No matter how hard I try, I have NEVER been able to make out the face of a “man” on the moon. Nor have I ever seen a woman nursing a child or bending over a cooking pot with “a little dog nearby,” as Rosemary Ellen Guiley describes it in her book, Moonscapes: A Celebration of Lunar Astronomy, Magic, Legend, and Lore.
I guess we’ll just have to take the word of the Samoans, the Tongas, and the Shawnee Indians that the Lady of the Moon is up there. (Either that, or we’ll have to find out what those tribal people drink – and smoke – before they go moon gazing!)
In the eyes of many native North American people, the most commonly viewed image on the moon is a frog. (Nope. I’ve never see an amphibian up there, either.) Hey, but after Frog got swallowed by the moon, he resigned himself to his fate. Now he sits up there, weaving baskets. (Honestly. What ARE these people smoking?)
Just for the record, I can see the fabled hare on the moon! If you’re outside one night, searching for Moon Bunny, be aware that he hops around! Sometimes, I’ve seen him upside down!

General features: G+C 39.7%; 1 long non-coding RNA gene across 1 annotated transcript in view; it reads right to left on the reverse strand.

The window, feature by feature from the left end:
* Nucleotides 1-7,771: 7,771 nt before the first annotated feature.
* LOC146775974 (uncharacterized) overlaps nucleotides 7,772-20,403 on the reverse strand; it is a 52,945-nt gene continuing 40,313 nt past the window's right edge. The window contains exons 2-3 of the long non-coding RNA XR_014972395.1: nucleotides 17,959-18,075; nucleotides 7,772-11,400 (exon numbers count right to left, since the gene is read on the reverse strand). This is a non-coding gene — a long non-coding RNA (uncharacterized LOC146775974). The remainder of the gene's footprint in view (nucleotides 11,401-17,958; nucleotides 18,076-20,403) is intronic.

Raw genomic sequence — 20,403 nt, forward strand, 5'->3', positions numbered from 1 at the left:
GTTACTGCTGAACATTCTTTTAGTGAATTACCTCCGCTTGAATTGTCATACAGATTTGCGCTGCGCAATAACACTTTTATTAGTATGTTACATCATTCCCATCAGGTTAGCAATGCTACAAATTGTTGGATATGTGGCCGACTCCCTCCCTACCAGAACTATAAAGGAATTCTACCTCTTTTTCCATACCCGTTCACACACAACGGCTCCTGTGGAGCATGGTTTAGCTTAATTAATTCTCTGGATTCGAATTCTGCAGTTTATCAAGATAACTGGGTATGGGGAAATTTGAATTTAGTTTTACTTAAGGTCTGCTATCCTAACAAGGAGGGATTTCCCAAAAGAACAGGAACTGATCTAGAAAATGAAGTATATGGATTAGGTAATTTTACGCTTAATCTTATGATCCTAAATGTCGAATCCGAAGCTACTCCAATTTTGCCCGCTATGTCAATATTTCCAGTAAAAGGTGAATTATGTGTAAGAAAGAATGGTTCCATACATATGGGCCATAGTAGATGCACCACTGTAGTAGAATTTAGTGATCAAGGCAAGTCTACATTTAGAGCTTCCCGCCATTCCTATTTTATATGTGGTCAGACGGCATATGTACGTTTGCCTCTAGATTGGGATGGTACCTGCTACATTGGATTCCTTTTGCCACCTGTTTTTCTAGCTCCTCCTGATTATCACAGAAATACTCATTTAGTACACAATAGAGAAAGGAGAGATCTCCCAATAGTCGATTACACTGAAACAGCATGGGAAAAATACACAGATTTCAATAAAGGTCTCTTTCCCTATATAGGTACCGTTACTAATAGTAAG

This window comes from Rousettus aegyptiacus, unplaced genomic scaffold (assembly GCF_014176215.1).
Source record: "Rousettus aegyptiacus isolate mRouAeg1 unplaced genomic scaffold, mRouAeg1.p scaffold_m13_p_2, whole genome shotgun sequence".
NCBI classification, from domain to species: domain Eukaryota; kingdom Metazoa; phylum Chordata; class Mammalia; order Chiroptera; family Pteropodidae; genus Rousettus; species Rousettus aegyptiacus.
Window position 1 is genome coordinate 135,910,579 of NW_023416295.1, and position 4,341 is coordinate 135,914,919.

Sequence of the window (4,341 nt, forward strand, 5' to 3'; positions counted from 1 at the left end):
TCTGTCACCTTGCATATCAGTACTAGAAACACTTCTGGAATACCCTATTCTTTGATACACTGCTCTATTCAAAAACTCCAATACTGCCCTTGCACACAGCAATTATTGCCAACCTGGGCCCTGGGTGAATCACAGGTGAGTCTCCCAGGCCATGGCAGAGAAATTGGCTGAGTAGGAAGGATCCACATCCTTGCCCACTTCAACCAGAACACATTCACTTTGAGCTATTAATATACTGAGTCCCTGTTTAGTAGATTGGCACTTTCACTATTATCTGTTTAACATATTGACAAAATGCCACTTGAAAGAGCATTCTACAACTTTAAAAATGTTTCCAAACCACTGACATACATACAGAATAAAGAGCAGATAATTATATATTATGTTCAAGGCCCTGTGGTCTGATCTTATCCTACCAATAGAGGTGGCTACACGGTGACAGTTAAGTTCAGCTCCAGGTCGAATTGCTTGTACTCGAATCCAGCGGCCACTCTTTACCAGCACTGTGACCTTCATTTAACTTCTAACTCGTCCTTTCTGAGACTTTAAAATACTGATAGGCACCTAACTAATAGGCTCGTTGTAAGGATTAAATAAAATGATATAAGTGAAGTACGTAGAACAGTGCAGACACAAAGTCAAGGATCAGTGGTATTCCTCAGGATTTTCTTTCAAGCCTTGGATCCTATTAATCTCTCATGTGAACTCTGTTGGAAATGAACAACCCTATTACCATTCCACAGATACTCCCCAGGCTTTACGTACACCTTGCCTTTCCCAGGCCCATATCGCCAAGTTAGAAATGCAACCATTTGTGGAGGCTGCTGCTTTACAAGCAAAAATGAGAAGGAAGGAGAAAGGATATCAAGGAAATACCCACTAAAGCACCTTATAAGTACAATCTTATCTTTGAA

All right, you non-believers. To view the hare on the moon, look skyward during the waxing phase, from day 8 until the full moon. The hare appears as a large patch on the western side of the orb.
By the way: I’m not the only person who sees that hare: Moon Bunny is also visible to people in Africa, Tibet, Mexico, and the Orient.
I could go on and on about moon lore, folks. But I’ll leave you with the tidbits that I’ve revealed here, so you can run off and conduct your own research.